21 research outputs found

    Highly Stable Graphene-Based Nanocomposite (GO–PEI–Ag) with Broad-Spectrum, Long-Term Antimicrobial Activity and Antibiofilm Effects

    No full text
    Various silver nanoparticle (AgNP)-decorated graphene oxide (GO) nanocomposites (GO–Ag) have received increasing attention owing to their antimicrobial activity and biocompatibility; however, their aggregation in physiological solutions and the generally complex synthesis methods warrant improvement. This study aimed to synthesize a polyethyleneimine (PEI)-modified and AgNP-decorated GO nanocomposite (GO–PEI–Ag) through a facile approach through microwave irradiation without any extra reductants and surfactants; its antimicrobial activity was investigated on Gram-negative/-positive bacteria (including drug-resistant bacteria) and fungi. Compared with GO–Ag, GO–PEI–Ag acquired excellent stability in physiological solutions and electropositivity, showing substantially higher antimicrobial efficacy. Moreover, GO–PEI–Ag exhibited particularly excellent long-term effects, presenting no obvious decline in antimicrobial activity after 1 week storage in physiological saline and repeated use for three times and the lasting inhibition of bacterial growth in nutrient-rich culture medium. In contrast, GO–Ag exhibited a >60% decline in antimicrobial activity after storage. Importantly, GO–PEI–Ag effectively eliminated adhered bacteria, thereby preventing biofilm formation. The primary antimicrobial mechanisms of GO–PEI–Ag were evidenced as physical damage to the pathogen structure, causing cytoplasmic leakage. Hence, stable GO–PEI–Ag with robust, long-term antimicrobial activity holds promise in combating public-health threats posed by drug-resistant bacteria and biofilms

    Mutations detected in the <i>gyrA</i> and <i>parC</i> gene of H<sub>2</sub>S-negative <i>S</i>. Choleraesuis isolates.

    No full text
    <p>Ser, serine. Gly, glycine. Ala, alanine. Tyr, tyrosine. Cys, cysteine. Arg, arginine. Pro, proline.</p><p>Mutations detected in the <i>gyrA</i> and <i>parC</i> gene of H<sub>2</sub>S-negative <i>S</i>. Choleraesuis isolates.</p

    Antimicrobial Resistance and Molecular Investigation of H<sub>2</sub>S-Negative <i>Salmonella enterica</i> subsp. <i>enterica</i> serovar Choleraesuis Isolates in China

    No full text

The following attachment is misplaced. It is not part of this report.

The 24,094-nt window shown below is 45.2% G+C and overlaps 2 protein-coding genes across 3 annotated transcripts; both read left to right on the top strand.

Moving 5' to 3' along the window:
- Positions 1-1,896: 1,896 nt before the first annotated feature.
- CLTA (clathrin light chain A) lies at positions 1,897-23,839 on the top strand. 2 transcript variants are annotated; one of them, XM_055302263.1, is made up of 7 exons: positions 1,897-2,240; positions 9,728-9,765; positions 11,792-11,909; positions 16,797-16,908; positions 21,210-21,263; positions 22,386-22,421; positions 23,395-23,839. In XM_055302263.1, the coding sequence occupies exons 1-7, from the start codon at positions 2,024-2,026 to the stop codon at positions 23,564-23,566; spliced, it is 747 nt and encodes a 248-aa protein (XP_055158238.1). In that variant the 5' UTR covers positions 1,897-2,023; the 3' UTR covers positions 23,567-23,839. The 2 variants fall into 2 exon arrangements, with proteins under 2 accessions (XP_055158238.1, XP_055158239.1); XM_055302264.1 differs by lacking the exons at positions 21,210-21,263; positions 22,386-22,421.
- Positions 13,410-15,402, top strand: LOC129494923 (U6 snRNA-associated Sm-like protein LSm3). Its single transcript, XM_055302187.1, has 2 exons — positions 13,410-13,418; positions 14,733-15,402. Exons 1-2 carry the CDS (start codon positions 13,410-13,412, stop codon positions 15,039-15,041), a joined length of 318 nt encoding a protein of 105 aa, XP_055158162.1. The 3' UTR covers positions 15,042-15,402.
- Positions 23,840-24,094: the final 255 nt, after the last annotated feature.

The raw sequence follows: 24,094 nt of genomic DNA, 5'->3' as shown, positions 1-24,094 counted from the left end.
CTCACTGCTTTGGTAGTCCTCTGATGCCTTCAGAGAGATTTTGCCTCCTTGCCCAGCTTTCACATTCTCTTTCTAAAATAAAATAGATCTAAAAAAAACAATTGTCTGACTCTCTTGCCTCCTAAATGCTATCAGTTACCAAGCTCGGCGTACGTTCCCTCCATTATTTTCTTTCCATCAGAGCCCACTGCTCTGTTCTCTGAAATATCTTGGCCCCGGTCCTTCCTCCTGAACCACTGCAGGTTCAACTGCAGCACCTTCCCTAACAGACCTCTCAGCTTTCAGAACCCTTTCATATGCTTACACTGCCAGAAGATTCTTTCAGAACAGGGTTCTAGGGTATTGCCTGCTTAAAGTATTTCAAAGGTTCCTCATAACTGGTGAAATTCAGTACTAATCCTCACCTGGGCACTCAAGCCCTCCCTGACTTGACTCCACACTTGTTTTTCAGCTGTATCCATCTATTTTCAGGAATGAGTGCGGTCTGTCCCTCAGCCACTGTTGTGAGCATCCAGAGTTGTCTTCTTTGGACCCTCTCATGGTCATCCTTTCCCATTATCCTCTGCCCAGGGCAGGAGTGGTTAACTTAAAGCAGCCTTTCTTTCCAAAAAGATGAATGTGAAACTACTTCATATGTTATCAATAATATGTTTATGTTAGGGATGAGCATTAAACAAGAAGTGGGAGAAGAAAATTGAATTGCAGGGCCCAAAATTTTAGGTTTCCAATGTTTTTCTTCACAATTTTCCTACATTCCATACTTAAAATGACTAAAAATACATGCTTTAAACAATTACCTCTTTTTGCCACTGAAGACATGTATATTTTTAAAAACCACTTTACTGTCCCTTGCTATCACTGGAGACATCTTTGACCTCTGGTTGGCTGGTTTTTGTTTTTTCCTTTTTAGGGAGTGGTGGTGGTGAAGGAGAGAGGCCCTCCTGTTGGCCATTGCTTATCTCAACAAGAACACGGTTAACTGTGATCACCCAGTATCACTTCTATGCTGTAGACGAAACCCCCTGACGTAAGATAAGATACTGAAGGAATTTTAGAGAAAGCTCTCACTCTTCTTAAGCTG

<div><p><i>Salmonella enterica</i> subsp. <i>enterica</i> serovar Choleraesuis is a highly invasive pathogen of swine that frequently causes serious outbreaks, in particular in Asia, and can also cause severe invasive disease in humans. In this study, 21 <i>S</i>. Choleraesuis isolates, detected from 21 patients with diarrhea in China between 2010 and 2011, were found to include 19 H<sub>2</sub>S-negative <i>S</i>. Choleraesuis isolates and two H<sub>2</sub>S-positive isolates. This is the first report of H<sub>2</sub>S-negative <i>S</i>. Choleraesuis isolated from humans. The majority of H<sub>2</sub>S-negative isolates exhibited high resistance to ampicillin, chloramphenicol, gentamicin, tetracycline, ticarcillin, and trimethoprim-sulfamethoxazole, but only six isolates were resistant to norfloxacin. In contrast, all of the isolates were sensitive to cephalosporins. Fifteen isolates were found to be multidrug resistant. In norfloxacin-resistant isolates, we detected mutations in the <i>gyrA</i> and <i>parC</i> genes and identified two new mutations in the <i>parC</i> gene. Pulsed-field gel electrophoresis (PFGE), multilocus sequence typing (MLST), and clustered regularly interspaced short palindromic repeat (CRISPR) analysis were employed to investigate the genetic relatedness of H<sub>2</sub>S-negative and H<sub>2</sub>S-positive <i>S</i>. Choleraesuis isolates. PFGE revealed two groups, with all 19 H<sub>2</sub>S-negative <i>S</i>. Choleraesuis isolates belonging to Group I and H<sub>2</sub>S-positive isolates belonging to Group II. By MLST analysis, the H<sub>2</sub>S-negative isolates were all found to belong to ST68 and H<sub>2</sub>S-positive isolates belong to ST145. By CRISPR analysis, no significant differences in CRISPR 1 were detected; however, one H<sub>2</sub>S-negative isolate was found to contain three new spacers in CRISPR 2. All 19 H<sub>2</sub>S-negative isolates also possessed a frame-shift mutation at position 760 of <i>phsA</i> gene compared with H<sub>2</sub>S-positive isolates, which may be responsible for the H<sub>2</sub>S-negative phenotype. Moreover, the 19 H<sub>2</sub>S-negative isolates have similar PFGE patterns and same mutation site in the <i>phs</i>A gene, these results indicated that these H<sub>2</sub>S-negative isolates may have been prevalent in China. These findings suggested that surveillance should be increased of H<sub>2</sub>S-negative <i>S</i>. Choleraesuis in China.</p></div